"We cannot be a 'normal' family with nurses in the home. I live with my wife because I love her... I live with a nurse because I HAVE to... I chose to live with my wife. I am forced to live with a nurse."

"Any stranger touching my child is an invasion - we parents tend to be very over-protective over our sick children."

"The best nurses would say that we knew our baby better than they did, so they wanted to know how we wanted things done, what the baby likes and what toys were his favorites."

"Please don't move things - I can't find them when you are gone. You may not like my system, but please try to respect it."

"I don't really need to hear about all your problems. I'm in crisis myself."

"I can suggest keeping the relationship with nurses more professional then personal."

Empathy / Respect
It is helpful when nurses understand that parents of medically fragile children are under a tremendous amount of stress. Parents may also be at different stages of the grieving process. Parents appreciate respect for their family and their home.

"To admit that we need help is tough."

"Some nurses were unfriendly, and thought that some of the things we asked for (like wearing gloves while suctioning) were over doing it. They did not care or have an understanding of what we just went through."

"It is nice when they sort of put themselves into our shoes and act on that. It is nice when they care. Like it or not, they do become a part of the family, so when they feel that way too, it is a blessing."

"Respect my knowledge of the child's condition and care. Respect the fact that this is my home and my child's home. Respect the fact that this child, your patient, is not the only member of this family. Respect my privacy."

"If the nurses totally sympathize with you and make sure they take care of your child as they would their own, then you feel happy and comfortable."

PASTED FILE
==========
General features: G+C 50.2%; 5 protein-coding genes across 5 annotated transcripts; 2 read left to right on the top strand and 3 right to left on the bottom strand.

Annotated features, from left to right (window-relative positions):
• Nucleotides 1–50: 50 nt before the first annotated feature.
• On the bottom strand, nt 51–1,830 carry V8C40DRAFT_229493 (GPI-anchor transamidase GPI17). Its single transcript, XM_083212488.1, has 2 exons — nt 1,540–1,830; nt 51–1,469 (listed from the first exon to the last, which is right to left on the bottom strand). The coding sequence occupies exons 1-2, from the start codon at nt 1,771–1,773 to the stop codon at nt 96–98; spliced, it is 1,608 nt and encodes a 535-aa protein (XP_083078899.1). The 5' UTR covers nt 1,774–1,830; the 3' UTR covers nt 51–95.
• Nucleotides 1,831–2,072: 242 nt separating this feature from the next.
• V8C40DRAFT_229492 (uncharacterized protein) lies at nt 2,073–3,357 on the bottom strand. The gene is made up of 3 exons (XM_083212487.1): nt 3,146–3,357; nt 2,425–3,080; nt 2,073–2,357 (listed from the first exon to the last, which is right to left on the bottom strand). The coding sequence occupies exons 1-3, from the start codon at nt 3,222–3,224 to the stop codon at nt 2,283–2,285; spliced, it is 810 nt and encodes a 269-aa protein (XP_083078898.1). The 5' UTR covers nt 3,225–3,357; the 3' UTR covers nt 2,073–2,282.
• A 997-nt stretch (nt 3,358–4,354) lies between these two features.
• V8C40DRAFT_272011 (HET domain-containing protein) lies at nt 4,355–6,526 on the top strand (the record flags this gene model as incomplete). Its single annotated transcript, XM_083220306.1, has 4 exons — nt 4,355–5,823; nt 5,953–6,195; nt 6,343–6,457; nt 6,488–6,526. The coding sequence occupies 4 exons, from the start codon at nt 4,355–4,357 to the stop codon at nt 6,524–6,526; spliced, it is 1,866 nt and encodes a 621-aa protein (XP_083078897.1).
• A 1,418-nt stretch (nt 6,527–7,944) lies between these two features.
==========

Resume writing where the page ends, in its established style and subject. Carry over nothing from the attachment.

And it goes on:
"The best nurses shared our tears when our son was dying, and they shared our happiness and laughter, when he was doing great. They held us when we cried and made us laugh when days were good."

Documentation Issues

Inappropriate or inaccurate information documented in the chart by nurses, that included personal information that was unnecessary, bias or judgmental.

Actual quotes from Nurses Notes:

"Child uncooperative for diaper change" (child was only 3 months old)
"Family watched Seinfeld and Jeopardy"
"Family went to Mall, bought clothes"
"Mother had ten minute phone call. Argued on phone. Upset by call."
"Father out most of evening, whereabouts unknown."

The above article has been reprinted with permission from one of our
PreemieCare Spotlight Community Support Groups
Aaron's Tracheostomy Page, www.tracheostomy.com is the internets leading tracheostomy resource since 1996. The mission of Aaron's Page is to help assure the highest quality home care for children with tracheostomies, to provide needed tracheostomy information in order to ease some of the anxiety related to caring for a child with a trach. A well-informed family will usually experience less anxiety. And perhaps most important, to facilitate parent-to-parent networking and support. Information is necessary for parents of medically challenged children, however what often helps parents most is knowing that they are not alone.

For additional information on:

Tracheostomy and the Multiple Birth Family: Parenting your Vent Dependant Infant /Child
published by MOST (Mothers of Supertwins), Inc.

Tracheostomy and the Multiple Birth Family is a packet of information designed to help our families who are caring for a child with a tracheostomy. It includes information on ventilator maintenance, trach care, feedings scheduling and much more. Booklet (40pgs.)